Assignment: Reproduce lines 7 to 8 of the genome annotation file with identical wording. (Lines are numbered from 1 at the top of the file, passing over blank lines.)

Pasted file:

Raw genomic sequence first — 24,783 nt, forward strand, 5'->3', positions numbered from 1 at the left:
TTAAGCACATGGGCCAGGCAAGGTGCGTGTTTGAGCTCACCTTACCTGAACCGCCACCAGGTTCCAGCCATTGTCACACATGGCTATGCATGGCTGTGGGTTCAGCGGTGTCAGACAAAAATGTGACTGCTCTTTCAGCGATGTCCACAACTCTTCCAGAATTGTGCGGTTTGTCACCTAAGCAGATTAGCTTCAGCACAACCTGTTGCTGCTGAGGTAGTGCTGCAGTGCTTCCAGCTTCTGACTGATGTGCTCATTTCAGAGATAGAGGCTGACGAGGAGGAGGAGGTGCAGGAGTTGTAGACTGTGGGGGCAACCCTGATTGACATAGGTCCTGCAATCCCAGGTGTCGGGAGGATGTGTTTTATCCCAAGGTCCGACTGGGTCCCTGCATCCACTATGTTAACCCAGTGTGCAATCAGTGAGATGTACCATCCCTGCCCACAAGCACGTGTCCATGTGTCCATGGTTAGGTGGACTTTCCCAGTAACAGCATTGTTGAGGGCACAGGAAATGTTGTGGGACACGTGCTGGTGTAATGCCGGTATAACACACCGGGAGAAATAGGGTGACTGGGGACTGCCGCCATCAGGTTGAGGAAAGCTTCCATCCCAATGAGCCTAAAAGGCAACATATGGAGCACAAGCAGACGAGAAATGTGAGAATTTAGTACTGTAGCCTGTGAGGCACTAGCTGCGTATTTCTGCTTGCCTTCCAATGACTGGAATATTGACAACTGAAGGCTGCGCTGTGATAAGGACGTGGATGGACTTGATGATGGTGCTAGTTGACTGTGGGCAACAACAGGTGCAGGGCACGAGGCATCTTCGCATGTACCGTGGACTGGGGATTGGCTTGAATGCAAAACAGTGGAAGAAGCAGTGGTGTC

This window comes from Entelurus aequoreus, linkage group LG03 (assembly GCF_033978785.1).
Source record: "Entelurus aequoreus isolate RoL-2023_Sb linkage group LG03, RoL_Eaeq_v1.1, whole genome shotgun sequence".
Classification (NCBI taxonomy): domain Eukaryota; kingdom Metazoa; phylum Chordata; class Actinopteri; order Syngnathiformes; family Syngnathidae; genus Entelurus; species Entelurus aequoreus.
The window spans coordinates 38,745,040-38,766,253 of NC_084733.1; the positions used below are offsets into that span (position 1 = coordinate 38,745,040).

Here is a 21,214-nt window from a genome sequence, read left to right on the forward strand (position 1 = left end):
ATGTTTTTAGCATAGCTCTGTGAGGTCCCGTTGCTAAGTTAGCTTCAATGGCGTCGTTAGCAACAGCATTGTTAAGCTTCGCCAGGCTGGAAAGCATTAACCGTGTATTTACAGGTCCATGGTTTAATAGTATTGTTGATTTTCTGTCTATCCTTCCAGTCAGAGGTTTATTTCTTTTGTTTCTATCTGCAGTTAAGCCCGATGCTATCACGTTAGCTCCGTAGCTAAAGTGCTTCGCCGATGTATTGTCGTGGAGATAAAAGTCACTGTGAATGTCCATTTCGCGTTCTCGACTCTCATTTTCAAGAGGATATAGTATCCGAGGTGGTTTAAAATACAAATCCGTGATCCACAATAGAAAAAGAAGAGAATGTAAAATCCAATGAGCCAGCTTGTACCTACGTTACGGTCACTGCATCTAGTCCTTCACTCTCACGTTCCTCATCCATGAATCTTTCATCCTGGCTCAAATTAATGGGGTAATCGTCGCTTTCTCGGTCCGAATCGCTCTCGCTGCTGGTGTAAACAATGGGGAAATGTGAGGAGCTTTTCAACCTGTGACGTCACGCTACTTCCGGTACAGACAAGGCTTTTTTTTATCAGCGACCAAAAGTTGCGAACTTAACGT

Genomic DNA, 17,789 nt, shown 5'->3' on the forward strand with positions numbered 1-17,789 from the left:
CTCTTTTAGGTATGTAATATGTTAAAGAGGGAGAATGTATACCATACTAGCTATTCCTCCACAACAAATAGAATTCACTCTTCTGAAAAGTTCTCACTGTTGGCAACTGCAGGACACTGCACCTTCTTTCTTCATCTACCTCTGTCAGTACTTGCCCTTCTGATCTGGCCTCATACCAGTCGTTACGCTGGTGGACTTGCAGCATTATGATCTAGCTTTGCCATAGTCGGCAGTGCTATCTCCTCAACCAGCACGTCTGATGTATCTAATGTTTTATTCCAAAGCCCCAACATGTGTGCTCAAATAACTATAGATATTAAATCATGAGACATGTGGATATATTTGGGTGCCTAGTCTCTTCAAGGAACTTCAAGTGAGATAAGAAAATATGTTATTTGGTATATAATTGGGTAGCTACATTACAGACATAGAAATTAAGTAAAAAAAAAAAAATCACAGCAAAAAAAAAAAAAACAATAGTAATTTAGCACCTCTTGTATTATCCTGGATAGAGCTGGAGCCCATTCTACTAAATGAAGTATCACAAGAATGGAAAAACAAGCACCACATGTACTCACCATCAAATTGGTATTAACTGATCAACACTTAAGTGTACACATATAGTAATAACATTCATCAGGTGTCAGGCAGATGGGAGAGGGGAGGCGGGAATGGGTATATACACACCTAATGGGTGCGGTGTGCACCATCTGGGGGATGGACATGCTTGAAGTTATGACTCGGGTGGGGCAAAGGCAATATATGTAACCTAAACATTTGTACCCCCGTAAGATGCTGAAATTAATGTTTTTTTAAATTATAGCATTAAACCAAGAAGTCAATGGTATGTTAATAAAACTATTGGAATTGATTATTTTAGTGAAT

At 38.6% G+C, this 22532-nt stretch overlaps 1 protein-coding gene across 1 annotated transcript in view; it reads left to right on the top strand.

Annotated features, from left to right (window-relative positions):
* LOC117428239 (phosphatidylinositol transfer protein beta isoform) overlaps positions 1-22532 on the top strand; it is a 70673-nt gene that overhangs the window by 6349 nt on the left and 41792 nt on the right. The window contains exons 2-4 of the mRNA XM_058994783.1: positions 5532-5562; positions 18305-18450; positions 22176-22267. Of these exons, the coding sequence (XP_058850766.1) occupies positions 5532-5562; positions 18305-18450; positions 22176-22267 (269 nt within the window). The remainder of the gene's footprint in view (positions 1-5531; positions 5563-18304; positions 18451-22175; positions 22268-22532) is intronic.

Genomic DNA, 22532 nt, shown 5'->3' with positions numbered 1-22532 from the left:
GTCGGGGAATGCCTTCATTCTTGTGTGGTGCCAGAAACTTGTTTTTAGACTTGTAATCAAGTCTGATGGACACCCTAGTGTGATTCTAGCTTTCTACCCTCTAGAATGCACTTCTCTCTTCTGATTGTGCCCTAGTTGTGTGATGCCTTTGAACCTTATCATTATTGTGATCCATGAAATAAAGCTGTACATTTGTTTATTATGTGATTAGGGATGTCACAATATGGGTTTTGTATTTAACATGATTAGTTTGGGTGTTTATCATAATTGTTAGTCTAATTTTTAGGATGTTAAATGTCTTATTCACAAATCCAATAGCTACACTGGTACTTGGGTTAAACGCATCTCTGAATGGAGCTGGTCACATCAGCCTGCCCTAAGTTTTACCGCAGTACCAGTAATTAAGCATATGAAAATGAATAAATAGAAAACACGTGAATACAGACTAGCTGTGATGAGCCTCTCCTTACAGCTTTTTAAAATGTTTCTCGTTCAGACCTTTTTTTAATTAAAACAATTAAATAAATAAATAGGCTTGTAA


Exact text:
Here is a 21,214-nt window from a genome sequence, read left to right on the forward strand (position 1 = left end):
ATGTTTTTAGCATAGCTCTGTGAGGTCCCGTTGCTAAGTTAGCTTCAATGGCGTCGTTAGCAACAGCATTGTTAAGCTTCGCCAGGCTGGAAAGCATTAACCGTGTATTTACAGGTCCATGGTTTAATAGTATTGTTGATTTTCTGTCTATCCTTCCAGTCAGAGGTTTATTTCTTTTGTTTCTATCTGCAGTTAAGCCCGATGCTATCACGTTAGCTCCGTAGCTAAAGTGCTTCGCCGATGTATTGTCGTGGAGATAAAAGTCACTGTGAATGTCCATTTCGCGTTCTCGACTCTCATTTTCAAGAGGATATAGTATCCGAGGTGGTTTAAAATACAAATCCGTGATCCACAATAGAAAAAGAAGAGAATGTAAAATCCAATGAGCCAGCTTGTACCTACGTTACGGTCACTGCATCTAGTCCTTCACTCTCACGTTCCTCATCCATGAATCTTTCATCCTGGCTCAAATTAATGGGGTAATCGTCGCTTTCTCGGTCCGAATCGCTCTCGCTGCTGGTGTAAACAATGGGGAAATGTGAGGAGCTTTTCAACCTGTGACGTCACGCTACTTCCGGTACAGACAAGGCTTTTTTTTATCAGCGACCAAAAGTTGCGAACTTAACGT